The Polyene Series
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Now we will explore the electronic properties of the polyenes; methylene, ethylene, butadiene etc. Photonic properties of the polyene series can be generalized as we start with simple molecules and construct longer and longer chains.
As conjugated polymers get longer they increasingly behave as though they have band gaps that resemble inorganic crystals with a valence band and conduction band. The width of the bandgap determines the color of light that will absorption.
Its useful first to look at the methyl radical CH3·. It has a planar structure with the carbon and three of the four valence in the plane. The hydrogens are in σ orbitals which are symmetrical about the plane of the bond. The unpaired electron or radical is in a 2pz atomic orbital that is perpendicular to the plane of the molecule. The π AO for that radical has a lobe above the plane, and a negative lobe below the plane. The probability of the electron is always zero at the nucleus. The lobes in the diagram represent the surface within which there is an 80% probability of finding the electron.
The energy of the π electronic orbital is much higher than the σ orbitals. All of the optical and electrical properties of the polyenes are due to highest occupied molecular orbitals which are the π orbitals.
Ethylene is π- conjugated molecule. It can be thought of as two methyl radicals coming together and losing two hydrogens. It is coplanar molecule with a σ bond between the carbons. Each carbon has a π- electron orbital that overlaps with the other because the carbons are close. In a perfectly planar system the π- electrons will not interact with the σ bond. But as soon as the molecular becomes non coplanar there can be interaction.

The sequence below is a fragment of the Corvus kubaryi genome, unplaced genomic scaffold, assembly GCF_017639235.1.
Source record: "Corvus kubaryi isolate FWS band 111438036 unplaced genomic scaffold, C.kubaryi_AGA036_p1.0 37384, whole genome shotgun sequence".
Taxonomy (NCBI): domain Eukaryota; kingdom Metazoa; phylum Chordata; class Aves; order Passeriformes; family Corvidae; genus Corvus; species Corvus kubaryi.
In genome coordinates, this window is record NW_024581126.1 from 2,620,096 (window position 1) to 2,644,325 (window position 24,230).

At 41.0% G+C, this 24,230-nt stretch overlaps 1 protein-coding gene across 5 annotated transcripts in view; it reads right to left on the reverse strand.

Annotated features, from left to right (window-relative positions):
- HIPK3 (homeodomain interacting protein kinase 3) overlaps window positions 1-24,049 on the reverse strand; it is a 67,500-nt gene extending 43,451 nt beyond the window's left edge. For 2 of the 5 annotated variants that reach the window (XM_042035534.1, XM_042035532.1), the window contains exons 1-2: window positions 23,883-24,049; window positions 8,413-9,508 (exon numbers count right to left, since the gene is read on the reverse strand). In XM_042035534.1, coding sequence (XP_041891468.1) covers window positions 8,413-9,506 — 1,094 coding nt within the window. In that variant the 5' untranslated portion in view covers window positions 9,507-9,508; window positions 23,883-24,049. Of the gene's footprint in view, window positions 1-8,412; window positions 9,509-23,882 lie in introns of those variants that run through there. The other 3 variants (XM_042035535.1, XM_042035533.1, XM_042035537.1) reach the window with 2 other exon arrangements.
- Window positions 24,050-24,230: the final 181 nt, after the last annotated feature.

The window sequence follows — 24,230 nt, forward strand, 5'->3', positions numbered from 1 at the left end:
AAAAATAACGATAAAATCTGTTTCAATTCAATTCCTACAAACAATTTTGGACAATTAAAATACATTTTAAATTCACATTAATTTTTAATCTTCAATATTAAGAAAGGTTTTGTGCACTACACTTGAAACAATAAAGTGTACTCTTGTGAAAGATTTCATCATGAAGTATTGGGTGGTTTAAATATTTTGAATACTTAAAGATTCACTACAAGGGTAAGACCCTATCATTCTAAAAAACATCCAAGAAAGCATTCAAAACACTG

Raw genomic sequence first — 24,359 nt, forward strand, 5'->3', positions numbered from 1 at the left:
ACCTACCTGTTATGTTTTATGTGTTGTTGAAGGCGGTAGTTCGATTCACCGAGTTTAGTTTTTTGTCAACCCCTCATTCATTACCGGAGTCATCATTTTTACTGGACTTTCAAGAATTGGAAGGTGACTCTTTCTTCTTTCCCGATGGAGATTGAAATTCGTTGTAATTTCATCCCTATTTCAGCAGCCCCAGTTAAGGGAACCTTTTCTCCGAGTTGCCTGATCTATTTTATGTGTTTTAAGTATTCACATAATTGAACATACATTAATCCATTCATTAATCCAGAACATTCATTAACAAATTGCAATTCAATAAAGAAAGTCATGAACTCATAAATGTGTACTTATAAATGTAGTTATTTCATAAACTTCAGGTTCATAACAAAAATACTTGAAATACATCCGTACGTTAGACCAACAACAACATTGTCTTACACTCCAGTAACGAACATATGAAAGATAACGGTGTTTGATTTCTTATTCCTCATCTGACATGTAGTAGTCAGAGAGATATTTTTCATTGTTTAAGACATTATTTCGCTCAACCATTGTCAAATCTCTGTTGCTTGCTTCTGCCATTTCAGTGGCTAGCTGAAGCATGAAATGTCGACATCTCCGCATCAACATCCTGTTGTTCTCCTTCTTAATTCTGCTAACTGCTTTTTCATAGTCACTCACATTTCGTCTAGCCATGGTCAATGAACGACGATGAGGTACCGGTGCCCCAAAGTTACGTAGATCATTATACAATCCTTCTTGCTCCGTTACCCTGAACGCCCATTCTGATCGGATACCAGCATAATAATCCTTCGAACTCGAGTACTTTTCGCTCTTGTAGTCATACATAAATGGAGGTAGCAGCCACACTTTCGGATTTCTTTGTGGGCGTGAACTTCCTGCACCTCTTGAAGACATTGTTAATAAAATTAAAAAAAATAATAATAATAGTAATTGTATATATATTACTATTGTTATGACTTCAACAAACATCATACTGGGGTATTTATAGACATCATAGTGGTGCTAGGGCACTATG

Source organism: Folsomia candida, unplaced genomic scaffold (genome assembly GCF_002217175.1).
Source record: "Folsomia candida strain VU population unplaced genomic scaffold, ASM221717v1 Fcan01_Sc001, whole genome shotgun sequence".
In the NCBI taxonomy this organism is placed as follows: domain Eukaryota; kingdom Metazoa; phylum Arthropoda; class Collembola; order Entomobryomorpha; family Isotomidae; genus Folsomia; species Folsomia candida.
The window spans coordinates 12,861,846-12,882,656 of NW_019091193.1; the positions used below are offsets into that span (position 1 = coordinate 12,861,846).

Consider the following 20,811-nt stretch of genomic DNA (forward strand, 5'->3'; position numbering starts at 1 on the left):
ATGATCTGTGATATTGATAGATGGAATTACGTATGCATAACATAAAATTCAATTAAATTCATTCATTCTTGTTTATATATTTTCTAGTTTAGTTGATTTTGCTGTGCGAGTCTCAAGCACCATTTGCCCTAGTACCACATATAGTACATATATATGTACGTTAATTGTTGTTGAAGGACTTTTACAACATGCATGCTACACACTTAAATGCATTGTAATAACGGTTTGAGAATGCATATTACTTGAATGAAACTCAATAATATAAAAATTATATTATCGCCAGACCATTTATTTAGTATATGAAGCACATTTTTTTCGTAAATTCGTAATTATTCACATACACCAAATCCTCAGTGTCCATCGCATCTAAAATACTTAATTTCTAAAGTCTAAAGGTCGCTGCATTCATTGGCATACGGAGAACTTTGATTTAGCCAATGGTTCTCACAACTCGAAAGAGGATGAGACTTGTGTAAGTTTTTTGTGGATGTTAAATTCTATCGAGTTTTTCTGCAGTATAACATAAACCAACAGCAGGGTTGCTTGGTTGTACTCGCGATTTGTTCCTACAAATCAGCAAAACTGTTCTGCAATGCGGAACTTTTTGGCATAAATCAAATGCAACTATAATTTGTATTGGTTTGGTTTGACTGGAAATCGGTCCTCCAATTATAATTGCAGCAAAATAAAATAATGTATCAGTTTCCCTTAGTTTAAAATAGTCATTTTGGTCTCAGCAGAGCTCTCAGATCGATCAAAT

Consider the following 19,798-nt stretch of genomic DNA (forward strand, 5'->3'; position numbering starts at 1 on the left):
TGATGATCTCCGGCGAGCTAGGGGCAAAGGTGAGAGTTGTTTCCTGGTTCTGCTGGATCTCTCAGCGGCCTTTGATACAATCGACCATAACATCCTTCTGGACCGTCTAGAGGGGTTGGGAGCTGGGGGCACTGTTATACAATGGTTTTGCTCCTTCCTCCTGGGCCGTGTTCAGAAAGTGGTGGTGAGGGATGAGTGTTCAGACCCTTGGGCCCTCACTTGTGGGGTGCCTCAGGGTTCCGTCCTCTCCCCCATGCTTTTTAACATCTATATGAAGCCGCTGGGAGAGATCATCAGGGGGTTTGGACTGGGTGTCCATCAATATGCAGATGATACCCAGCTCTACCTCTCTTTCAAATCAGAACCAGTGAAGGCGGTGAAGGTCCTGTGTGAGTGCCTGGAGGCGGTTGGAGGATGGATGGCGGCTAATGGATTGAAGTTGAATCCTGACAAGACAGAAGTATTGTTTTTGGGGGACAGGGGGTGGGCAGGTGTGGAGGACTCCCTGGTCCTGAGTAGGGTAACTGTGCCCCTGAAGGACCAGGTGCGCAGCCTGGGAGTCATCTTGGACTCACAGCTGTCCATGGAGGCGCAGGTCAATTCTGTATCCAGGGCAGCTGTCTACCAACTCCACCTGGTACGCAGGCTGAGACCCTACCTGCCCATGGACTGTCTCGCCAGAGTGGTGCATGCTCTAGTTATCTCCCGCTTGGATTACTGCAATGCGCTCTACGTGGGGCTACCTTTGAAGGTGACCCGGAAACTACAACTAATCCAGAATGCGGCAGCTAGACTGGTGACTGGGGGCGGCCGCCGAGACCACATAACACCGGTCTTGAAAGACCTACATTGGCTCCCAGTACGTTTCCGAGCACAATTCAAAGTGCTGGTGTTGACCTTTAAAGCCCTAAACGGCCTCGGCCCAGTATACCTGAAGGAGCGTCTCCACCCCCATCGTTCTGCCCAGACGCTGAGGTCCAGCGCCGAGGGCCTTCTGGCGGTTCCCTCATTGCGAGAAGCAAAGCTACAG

Two π wave functions with the same sign form a bonding molecular orbital with a higher density between the carbon nuclei (no nodes). If the signs are different an antibonding orbital with a node between the nuclei forms. From a methyl radical like π atomic orbital contribute two π electrons in to the bonding molecular orbital which will be the highest occupied molecular orbital (HOMO). The antibonding π * (* denotes unoccupied) corresponds to the lowest unoccupied molecular orbital (LUMO). The energy difference between HOMO and LUMO is 7ev. This is the energy that would have to be supplied by a photon to bring promote an electron to the LUMO level. The visible part of the EM spectrum is between 1.5eV and 3eV. So the first optical transition occurs above the visible spectrum.
From the point of view of the π level butadiene corresponds to the interaction between two ethylene sub-units. The π homo level of one ethylene subunit interacts with the π homo level of the other subunit. There can be a positive combination and a negative combination, one leads to a level that is more stable one that is less stable. The same thing happens for the π* levels. The π * LUMO has come down while the π HOMO has increased. As a result the energy difference between HOMO and LUMO (the first optical transition ) has decreased to 5.4 eV.
Considering the wave function. The positive combination gives you all bonding for the lowest π bonding orbital. Then mixing two positive with two negative (++--) you fill the HOMO level resulting in a single node. In the π * orbitals the LUMO includes a negative combination (+--+) which results in bonding in the middle with 2 nodes. The fully antibonding molecular orbital has three nodes.